PBS ‘Discoveries’ Series Dives for Sunken Treasures
Every time Wilburn (Sonny) Cockrell goes to work, he plunges 230 feet into a Florida sinkhole and 12,000 years into the past.
Cockrell is an underwater archeologist who is harvesting relics from the Pleistocene Epoch, some of them human, from the depths of Warm Mineral Springs, the spa that bills itself as Ponce de Leon’s “fountain of youth.”
Cockrell’s work as director of the University of Florida research project is examined in an episode of PBS’ “Discoveries Underwater,” airing Monday. The eight-part documentary series from KCET-TV Los Angeles and the BBC looks at shipwrecks, sunken treasures and the lost city of Atlantis.
The age of the bones in the Warm Mineral Springs sinkhole has been established by carbon dating at about 12,000 years.
“I feel early man used this place to dispose of the dead,” said Cockrell, a tall man with thick sandy hair and a big beard starting to show gray. “We’ve found the remains of more than 20 men so far. We’ve also found the bones of a giant ground sloth, a saber-toothed cat, a North American horse and a type of camel related to the llama.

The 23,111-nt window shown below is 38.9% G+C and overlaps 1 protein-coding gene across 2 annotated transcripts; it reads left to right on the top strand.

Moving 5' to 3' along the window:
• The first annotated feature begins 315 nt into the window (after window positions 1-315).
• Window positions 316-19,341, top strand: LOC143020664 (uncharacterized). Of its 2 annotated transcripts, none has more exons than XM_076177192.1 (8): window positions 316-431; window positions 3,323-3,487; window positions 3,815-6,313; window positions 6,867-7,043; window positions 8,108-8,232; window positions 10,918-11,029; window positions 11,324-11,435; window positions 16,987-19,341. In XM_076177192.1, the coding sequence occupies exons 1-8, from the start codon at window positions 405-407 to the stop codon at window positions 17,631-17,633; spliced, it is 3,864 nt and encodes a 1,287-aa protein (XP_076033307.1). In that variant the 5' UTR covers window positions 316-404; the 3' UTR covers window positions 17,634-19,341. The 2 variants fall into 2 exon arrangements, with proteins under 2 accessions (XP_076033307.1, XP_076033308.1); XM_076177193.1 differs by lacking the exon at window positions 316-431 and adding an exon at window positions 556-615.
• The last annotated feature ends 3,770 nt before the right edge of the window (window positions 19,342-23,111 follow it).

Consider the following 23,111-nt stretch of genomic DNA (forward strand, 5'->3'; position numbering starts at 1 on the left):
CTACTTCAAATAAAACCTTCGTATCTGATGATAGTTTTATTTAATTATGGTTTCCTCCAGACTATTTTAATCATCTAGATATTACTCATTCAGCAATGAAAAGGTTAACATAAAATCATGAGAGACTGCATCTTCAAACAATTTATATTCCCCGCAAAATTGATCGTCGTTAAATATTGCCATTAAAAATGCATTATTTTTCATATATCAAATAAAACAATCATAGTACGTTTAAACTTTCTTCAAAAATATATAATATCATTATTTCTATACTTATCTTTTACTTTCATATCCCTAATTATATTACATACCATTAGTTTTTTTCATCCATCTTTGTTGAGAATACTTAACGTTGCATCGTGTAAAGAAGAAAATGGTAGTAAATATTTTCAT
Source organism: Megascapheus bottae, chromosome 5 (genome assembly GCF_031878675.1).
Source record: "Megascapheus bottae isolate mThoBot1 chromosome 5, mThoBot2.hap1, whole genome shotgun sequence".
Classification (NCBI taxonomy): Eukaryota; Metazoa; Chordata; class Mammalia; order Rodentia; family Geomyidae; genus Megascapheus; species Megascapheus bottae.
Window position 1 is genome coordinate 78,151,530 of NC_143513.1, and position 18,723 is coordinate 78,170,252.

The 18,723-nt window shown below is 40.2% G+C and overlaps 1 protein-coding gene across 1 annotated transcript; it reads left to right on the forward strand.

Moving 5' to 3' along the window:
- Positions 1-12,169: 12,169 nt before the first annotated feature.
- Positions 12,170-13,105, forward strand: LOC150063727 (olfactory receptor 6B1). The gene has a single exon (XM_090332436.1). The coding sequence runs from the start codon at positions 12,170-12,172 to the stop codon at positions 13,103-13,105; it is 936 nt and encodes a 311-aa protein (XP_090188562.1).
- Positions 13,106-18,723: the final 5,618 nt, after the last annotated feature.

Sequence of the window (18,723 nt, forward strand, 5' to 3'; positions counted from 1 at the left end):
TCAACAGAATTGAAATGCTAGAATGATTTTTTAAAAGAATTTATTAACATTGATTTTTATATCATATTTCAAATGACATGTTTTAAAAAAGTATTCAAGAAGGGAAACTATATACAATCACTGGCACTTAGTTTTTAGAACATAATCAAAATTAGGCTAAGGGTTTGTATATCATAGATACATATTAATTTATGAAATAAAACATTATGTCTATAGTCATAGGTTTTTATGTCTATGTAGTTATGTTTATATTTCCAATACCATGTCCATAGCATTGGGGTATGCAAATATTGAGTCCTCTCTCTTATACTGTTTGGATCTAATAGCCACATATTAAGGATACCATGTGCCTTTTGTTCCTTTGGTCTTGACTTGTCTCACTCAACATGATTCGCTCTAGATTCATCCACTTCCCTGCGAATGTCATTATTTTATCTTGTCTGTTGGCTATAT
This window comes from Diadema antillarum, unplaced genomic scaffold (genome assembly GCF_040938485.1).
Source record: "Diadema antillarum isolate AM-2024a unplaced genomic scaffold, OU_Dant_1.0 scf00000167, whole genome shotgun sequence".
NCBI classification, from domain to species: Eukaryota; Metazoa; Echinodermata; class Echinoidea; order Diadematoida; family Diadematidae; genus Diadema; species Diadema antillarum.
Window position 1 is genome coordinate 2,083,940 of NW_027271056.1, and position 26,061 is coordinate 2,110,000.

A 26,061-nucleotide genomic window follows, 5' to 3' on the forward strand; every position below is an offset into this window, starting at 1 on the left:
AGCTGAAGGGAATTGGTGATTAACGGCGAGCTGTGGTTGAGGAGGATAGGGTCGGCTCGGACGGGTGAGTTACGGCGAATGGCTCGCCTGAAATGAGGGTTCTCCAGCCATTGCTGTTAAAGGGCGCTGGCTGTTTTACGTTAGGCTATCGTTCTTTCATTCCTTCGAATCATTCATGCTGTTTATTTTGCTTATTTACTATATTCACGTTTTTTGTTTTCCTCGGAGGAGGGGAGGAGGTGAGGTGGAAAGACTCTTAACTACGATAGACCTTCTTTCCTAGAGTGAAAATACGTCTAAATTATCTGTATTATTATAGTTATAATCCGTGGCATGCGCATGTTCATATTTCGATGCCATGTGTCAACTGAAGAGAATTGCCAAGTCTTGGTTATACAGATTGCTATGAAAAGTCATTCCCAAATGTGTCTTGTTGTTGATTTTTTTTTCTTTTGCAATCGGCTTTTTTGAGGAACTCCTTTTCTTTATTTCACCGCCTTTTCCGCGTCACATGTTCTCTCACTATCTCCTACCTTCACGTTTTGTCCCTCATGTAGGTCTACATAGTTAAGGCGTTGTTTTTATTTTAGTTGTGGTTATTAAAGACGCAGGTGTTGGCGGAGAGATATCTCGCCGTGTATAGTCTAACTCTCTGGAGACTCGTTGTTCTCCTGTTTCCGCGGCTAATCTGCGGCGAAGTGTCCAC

“The climate was much cooler then. There were no palm trees and very few pines. We’ve found trees down there, some nuts and pollen. What we’re trying to do is understand the humans against this background.”
The human remains are Paleo-Indians. Based on their skeletons, they averaged about 5-foot-4 and 110 pounds. Cockrell said the skulls resemble those found in a cave in China more than those of southeastern Indians.
The bones have been preserved because the water in the sinkhole has no oxygen. It is also very warm and has a high mineral content, thus attracting many people to it for bathing, despite the sulfurous smell.
Cockrell has also pulled up relics from more recent times, including Coca-Cola bottles and a deer skull.
“My principal interest as an underwater archeologist is looking for sites from the ice age that are now underwater,” Cockrell said. “Since the ice caps melted, the ocean level has risen 300 feet worldwide. We were looking in the wrong places to find early man. We should be looking for those sites that are now up to 300 feet beneath the ocean.
“This sinkhole was once a cave that collapsed about 30,000 years ago. Things have been falling into it since then. We’re digging through many generations.”
Diving to the bottom of the hole, 230 feet down at its deepest, is dangerous and scary. It is pitch black at the bottom. It takes 93 minutes to decompress on the way up.
Before coming to Warm Mineral Springs, Cockrell was Florida’s underwater archeologist. That was a job that put him in daily contact with underwater treasure salvagers, including Mel Fisher, who found the multimillion-dollar wreck of the Atocha.
Not all salvagers are legitimate, Cockrell said.
“Most of the money in finding sunken treasure is made on dry land by people selling shares in shady salvage schemes,” he said. “There are also a lot of phony treasure maps for sale. We even found one that was copied from the place mat at a fast food restaurant. Some people are making big money selling cheap dental gold in bars to look like Spanish gold.”